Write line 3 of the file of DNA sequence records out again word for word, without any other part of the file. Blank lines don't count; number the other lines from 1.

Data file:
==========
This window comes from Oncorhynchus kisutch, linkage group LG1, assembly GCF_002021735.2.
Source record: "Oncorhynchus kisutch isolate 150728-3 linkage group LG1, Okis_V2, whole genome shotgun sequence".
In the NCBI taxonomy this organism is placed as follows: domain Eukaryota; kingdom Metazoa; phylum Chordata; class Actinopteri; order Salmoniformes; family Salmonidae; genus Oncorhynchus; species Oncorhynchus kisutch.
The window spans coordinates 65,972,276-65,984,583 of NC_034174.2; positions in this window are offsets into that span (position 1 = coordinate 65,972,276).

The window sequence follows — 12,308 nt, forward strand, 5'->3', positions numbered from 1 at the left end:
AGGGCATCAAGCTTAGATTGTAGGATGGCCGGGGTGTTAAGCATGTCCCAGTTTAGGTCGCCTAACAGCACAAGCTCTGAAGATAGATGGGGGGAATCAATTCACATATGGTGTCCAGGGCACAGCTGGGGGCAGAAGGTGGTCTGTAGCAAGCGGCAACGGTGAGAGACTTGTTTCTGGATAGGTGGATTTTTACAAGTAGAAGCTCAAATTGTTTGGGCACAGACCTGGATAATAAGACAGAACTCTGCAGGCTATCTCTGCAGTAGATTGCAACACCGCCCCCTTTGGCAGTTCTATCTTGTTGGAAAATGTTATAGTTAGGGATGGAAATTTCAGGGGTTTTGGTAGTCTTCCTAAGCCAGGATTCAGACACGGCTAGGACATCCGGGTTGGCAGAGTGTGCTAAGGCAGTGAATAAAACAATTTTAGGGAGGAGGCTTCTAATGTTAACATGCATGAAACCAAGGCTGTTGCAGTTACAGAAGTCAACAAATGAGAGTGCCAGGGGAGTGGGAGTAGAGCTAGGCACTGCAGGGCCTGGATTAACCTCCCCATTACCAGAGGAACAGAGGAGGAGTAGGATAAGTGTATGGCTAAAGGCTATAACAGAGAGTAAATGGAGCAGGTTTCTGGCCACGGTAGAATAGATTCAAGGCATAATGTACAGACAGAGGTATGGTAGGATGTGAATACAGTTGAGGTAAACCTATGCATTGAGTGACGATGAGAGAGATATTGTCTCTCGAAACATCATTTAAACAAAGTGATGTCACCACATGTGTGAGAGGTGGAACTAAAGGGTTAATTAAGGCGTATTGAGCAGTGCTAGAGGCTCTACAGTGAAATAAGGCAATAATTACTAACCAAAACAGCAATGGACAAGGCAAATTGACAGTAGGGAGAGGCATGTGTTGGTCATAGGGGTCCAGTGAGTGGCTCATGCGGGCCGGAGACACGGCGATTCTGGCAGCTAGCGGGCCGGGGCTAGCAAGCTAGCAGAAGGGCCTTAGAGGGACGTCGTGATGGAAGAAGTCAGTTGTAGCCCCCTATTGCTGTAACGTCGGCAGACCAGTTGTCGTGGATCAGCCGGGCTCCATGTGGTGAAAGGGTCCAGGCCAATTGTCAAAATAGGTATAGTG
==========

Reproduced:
In the NCBI taxonomy this organism is placed as follows: domain Eukaryota; kingdom Metazoa; phylum Chordata; class Actinopteri; order Salmoniformes; family Salmonidae; genus Oncorhynchus; species Oncorhynchus kisutch.